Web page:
What Do Financial Advisors Actually Do?

It’s Not the Fiduciary Rule – It’s the Fiduciary Standard that Matters
March 31, 2017
My new collaboration with “Sixty and Me”
September 20, 2017

If you’ve ever thought about asking for help with your finances—maybe trying to roll over your 401k without getting dinged by tax penalties or making sure you’re not taking too much risk with your life savings—you may have found yourself wondering what financial advisors actually do. I mean, beyond someone telling you why a particular ETF is going to do well. That’s sales. It’s the “advice” part of the job description that eludes most people. What advice?

During my 20 years as an investor advocate and former advisor, I’ve seen with my own eyes that only about 15% of the investing public has enough confidence to make all their personal finance decisions, let alone invest all on their own. The vast majority of consumers actually want to talk to a real person—someone they trust has the right expertise and their best interests at heart.  They want an advisor who works only for them, gets paid directly by them, and is in the business of offering comprehensive financial advice—not someone selling investments for a brokerage firm or insurance company.

But the sales-driven culture has essentially hijacked our sense of what a financial advisor can and should be able to do. Where’s the advice part? Put it this way: would you walk into a first-time appointment with a doctor and expect that the first thing out of the doctor’s mouth will be a lecture about the benefits of a specific prescription medication without even knowing if you need any meds? It’s the same with financial advice. The professional advisor needs to get into the details to understand what makes you tick let alone your cash flow needs before suggesting how you should invest.

Let’s talk financial planning

A better way to understand what an advisor can do for you is to think of the advisor as your personal wealth planner because the process doesn’t start with investing. Rather, it starts with planning, which, in a nutshell, starts by listening to you talk about your goals, fears and plans. A good advisor wants to find out what makes you tick in the financial sense, how organized you are, and how hands-on you’ve been in managing your money. A real advisor wants to take the time to understand your whole financial world. This is the only way he or she can effectively plot a course to help you get from where you are now to where you want to be in five, 10, 20, 30 or more years. Investing is only a part of that conversation.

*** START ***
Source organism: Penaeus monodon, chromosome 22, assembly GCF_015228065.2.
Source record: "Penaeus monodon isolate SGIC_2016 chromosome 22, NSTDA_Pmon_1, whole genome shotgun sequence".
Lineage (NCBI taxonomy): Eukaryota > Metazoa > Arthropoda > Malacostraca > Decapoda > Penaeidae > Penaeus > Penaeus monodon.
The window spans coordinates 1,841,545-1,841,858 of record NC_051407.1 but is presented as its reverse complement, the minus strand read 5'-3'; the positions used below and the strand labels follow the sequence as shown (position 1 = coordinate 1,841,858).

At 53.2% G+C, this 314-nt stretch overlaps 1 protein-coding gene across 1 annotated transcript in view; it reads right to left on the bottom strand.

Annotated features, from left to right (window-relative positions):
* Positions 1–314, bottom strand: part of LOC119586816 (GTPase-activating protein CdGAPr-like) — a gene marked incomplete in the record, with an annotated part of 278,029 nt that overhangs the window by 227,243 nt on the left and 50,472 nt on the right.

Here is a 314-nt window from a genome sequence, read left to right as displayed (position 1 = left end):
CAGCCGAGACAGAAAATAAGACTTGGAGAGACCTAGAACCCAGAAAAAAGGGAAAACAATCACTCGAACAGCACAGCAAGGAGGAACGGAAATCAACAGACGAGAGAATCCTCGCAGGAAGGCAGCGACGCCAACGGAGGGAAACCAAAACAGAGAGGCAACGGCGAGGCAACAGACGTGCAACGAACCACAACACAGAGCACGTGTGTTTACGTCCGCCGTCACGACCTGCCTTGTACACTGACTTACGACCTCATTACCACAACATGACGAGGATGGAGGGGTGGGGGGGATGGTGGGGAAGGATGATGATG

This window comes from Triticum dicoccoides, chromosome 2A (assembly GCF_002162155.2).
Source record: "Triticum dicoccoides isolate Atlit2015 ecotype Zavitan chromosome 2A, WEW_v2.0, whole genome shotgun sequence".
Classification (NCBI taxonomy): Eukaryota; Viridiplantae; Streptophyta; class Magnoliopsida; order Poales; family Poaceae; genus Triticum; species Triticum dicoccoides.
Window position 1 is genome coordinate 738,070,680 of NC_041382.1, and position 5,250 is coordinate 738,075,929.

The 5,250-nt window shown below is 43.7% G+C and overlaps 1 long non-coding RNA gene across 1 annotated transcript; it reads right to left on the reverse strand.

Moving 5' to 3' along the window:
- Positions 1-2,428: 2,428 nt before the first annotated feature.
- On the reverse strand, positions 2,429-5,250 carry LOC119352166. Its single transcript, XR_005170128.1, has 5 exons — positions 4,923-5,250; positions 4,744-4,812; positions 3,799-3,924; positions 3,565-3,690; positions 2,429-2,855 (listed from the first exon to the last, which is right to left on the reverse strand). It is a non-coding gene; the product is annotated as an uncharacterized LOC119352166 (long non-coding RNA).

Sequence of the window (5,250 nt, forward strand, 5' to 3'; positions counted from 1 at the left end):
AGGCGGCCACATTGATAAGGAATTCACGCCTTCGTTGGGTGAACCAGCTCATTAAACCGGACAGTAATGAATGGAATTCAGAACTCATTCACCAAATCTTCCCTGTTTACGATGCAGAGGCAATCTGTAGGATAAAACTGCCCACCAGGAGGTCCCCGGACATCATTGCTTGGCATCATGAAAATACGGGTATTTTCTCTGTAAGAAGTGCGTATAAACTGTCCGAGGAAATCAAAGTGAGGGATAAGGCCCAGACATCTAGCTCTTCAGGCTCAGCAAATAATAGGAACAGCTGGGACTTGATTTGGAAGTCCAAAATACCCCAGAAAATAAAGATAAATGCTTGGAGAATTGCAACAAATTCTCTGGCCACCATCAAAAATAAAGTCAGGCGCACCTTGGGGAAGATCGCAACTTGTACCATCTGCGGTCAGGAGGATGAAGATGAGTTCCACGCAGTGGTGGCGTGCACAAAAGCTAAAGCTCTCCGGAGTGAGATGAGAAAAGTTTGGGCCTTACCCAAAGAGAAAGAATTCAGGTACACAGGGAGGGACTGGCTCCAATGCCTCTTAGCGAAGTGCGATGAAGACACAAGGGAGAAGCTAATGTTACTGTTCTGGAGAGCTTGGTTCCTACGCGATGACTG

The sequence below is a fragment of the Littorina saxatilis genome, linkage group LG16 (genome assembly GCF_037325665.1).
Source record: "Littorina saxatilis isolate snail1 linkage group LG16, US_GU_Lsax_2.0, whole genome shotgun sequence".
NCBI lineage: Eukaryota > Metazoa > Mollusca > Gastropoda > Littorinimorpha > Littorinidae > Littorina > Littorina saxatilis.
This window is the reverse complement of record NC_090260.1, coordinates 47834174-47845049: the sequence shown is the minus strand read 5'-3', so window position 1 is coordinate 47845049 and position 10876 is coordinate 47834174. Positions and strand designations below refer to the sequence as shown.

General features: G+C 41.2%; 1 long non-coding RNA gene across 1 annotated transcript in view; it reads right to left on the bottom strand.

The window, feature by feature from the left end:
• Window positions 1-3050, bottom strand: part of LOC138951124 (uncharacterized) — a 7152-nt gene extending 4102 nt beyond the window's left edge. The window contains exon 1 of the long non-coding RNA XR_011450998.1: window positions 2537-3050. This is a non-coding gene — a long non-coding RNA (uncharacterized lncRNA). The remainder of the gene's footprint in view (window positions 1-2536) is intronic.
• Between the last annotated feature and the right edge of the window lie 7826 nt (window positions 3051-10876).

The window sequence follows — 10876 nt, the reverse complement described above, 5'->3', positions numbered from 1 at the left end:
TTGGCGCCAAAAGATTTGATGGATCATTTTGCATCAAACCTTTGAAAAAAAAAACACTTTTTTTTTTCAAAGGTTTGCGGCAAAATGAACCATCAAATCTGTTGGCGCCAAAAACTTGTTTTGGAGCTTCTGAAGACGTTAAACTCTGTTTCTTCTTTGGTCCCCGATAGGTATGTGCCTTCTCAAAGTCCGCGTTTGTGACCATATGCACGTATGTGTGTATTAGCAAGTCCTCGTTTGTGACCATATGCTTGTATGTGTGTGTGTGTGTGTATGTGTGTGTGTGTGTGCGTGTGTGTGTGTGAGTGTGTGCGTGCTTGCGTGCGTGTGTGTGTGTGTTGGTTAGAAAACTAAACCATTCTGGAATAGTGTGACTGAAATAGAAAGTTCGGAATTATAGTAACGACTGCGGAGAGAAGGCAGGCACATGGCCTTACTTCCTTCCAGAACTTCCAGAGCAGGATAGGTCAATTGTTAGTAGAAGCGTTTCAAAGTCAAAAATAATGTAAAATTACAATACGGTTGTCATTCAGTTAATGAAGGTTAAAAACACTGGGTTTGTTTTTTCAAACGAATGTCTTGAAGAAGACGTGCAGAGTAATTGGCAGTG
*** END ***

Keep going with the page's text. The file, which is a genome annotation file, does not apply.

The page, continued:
Financial advisors who offer planning use powerful software to model your cash flow and spending habits. Using those projections lets you see how much you’ll be able to spend today and years later after you retire. Taking this holistic approach allows you play with “what if” scenarios like what happens to your future savings if you change careers or decide you’ll pay for two college tuitions. It’s all about cash flow—near and long term. The whole reason you want to talk to a financial advisor is to get a clear picture of how much you’ll be able to spend throughout your life without taking the risk of spending your savings.

Holistic planning looks at the whole picture

You may be thinking that only the richest 1% of the country needs a financial plan, but that just isn’t the case. A teacher earning $45,000 a year needs a good financial plan much more than anybody who’s counted as part of the 1% of high net worth individuals. If you’re breathing, then you need a plan for each stage of your life, and there are many benefits of having one created just for you, including:

  • Helping you define your goals
  • Making sure you’re saving enough
  • Identifying risks you didn’t realize you had
  • Planning what will happen to your assets when you pass away
  • Understanding whether your goals are realistic, especially when it comes to your current age and net worth and where you want to be one day and when you want to get there
  • Helping you whip your spending habits into shape
  • Making sure you are properly insured
  • Identifying financial mistakes you’re making
  • Increasing your financial confidence
  • Measuring your progress toward your goals
  • Ensuring that you’re taking full advantage of very benefit your employer has available to you